Introducing Tucson

The Desert and Her Inhabitants
By Ian Adrian | January 9, 2019

Bathed in the light of the golden hour.

In the heart of the American Southwest lies a city that, since it’s 1860 founding (although it’s original inhabitants can be traced as far back as 10,000 BC), has grown from a small town of 915 residents to a thriving metropolis, with a population exceeding half a million (and that’s just within the city limits). This city is not only a melting pot of different ethnicities, cultural backgrounds, and political creeds, but is truly a mecca for the outdoors enthusiast. The place I’m referring to is Tucson, Arizona.

Only 60 miles north of the Mexican border, Tucson is famous for it’s rugged, yet beautiful natural landscapes. With every color ranging from crimson to lavender, the sunsets are “to die for.” On a drive through the city, there is virtually no spot lacking a view of the surrounding mountain ranges. Drive outside the city, and one is treated to forests of saguaro and cholla cactus growing from every orifice in their rocky terrain. Early spring introduces patches of wildflowers to the equation.

Nestled between Saguaro National Park’s East & West sides (and with state parks to the north and south), there is no shortage of choices for hiking, mountain biking, and general nature appreciation. Within an hour’s drive, one can shift from Tucson’s intense summer heat to Mt. Lemon’s cool conifer forests, offering quick relief as one near’s it’s 9000-foot summit.

Around, and even throughout the city, wildlife is far-ranging and abundant, offering residents a chance to see anything from mountain lions, coyotes, and bobcats, to rattlesnakes, bats, and even America’s only venomous lizard, the endangered gila monster. In all but the coldest months, walk down a trail, and one will observe small (and occasionally not-so-small) lizards darting back and forth in search of food and shelter.

For the longest time my wife, Jeanette, and I had felt somewhat displaced in our small corner of Central Pennsylvania. Approximately 8 years ago, we tentatively opened the discussion on moving away. For several years, we thought Costa Rica would be the destination, but after a few eye-opening experiences during a former visit, decided to look elsewhere. This revelation led us to revisit a former camping trip in the Tucson area.

We reflected on a particular point in the trip. We were camping in Aravaipa Canyon, and it was the beginning of monsoon season. Drizzle began to fall for just a few minutes, right before the sunset. Aside from the few overzealous bats, beginning their evening hunts earlier than their kin, we were completely alone. The sky was miraculous, casting an orange glow across the surrounding cliff faces. The air smelled incredible. Despite our exhausted legs and quickly expiring water rations, at that moment we both felt completely at peace. It was the most beautiful scene I could ever imagine. Reflecting on that moment, we elected Tucson as our new home.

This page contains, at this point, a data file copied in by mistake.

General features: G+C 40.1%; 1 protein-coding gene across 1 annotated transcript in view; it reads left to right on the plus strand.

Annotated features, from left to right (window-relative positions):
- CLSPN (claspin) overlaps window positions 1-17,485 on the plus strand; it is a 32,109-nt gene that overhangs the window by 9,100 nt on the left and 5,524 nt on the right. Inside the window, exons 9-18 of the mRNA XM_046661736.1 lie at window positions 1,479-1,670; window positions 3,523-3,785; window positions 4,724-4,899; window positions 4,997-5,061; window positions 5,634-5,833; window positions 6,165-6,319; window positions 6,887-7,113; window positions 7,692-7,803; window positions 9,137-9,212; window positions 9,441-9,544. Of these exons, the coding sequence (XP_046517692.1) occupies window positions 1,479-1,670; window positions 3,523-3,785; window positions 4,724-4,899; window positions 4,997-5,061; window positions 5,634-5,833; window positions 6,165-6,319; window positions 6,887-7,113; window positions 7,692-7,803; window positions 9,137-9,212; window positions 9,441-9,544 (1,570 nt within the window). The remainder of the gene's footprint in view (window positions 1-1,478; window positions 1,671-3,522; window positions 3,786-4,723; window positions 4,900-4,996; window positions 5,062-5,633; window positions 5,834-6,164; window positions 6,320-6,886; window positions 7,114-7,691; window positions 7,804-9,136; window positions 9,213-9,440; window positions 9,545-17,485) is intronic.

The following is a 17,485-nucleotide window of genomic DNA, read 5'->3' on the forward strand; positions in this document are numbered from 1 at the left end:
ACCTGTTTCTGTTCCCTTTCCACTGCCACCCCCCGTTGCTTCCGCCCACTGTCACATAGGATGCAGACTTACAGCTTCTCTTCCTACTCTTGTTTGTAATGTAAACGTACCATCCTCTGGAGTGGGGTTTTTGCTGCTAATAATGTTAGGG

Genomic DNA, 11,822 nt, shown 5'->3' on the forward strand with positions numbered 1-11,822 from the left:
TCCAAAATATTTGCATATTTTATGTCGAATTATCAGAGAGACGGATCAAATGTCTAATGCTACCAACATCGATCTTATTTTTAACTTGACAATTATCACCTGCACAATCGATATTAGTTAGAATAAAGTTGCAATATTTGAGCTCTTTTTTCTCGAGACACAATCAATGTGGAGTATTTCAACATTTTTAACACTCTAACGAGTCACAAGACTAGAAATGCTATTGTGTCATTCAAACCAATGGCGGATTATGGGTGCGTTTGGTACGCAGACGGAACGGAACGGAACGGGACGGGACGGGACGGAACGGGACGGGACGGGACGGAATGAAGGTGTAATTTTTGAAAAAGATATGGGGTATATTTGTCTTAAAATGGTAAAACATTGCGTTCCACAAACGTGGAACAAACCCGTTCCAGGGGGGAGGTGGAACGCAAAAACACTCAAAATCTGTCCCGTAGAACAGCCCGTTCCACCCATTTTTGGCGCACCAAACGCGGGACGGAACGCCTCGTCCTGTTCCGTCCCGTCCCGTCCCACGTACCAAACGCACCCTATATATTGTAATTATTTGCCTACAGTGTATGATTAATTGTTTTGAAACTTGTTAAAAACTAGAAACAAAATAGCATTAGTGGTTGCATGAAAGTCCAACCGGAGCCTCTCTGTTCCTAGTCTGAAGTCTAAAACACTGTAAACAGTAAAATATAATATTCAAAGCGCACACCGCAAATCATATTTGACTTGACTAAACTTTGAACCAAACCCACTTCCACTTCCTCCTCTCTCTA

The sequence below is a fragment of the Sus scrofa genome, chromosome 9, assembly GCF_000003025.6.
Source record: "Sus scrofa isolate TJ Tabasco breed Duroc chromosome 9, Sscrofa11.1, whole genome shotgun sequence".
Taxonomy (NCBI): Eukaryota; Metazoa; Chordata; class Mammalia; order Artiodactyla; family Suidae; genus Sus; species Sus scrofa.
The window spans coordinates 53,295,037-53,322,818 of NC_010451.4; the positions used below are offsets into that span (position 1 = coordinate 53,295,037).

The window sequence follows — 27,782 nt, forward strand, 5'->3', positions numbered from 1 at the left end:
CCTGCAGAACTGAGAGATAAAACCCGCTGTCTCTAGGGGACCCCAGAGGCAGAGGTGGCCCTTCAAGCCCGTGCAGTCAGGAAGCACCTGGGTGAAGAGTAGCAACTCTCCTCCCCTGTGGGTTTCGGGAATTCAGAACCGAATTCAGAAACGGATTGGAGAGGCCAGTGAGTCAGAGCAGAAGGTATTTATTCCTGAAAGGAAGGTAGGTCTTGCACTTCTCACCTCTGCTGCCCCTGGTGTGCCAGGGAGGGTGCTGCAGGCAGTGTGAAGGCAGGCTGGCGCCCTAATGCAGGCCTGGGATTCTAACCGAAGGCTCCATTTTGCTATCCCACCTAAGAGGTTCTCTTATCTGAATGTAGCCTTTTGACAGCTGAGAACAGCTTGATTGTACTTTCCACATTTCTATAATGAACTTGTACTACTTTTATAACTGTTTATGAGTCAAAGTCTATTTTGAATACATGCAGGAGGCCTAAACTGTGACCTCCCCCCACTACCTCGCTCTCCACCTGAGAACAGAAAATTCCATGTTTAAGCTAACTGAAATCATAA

After 2 years of serious planning and prep, we now find ourselves as newly transplanted Tucsonians (having only lived here over a week, I’m not sure about the validity of that term, though). We are on the doorstep of Saguaro West, only a mile from the nearest hiking trails, and have already seen a vast assortment of wildlife. Coyotes and javelina are elusive, yet very present, a large covey of gambel’s quail are already making regular visits to their new food supply, and hummingbirds aren’t exactly scarce.

As an avid nature photographer and lover of the outdoors, this area is a dream! The people are friendly and inviting, the scenery spectacular and, after waiting so long, I can still scarcely believe this dream came true.

A couple of my backyard inhabitants.

A few interesting nature facts about Tucson and surrounding areas:

-Southern AZ hosts more species of hummingbirds than anywhere else in the US

-The Sonoran desert, which encompasses much of Southern AZ, has more species of bees than anywhere else on the planet

-The Sonoran appears to be the wettest desert in the world. In fact, some scientists debate whether it should even be classified as “desert.”

Tucson nature and wildlife.

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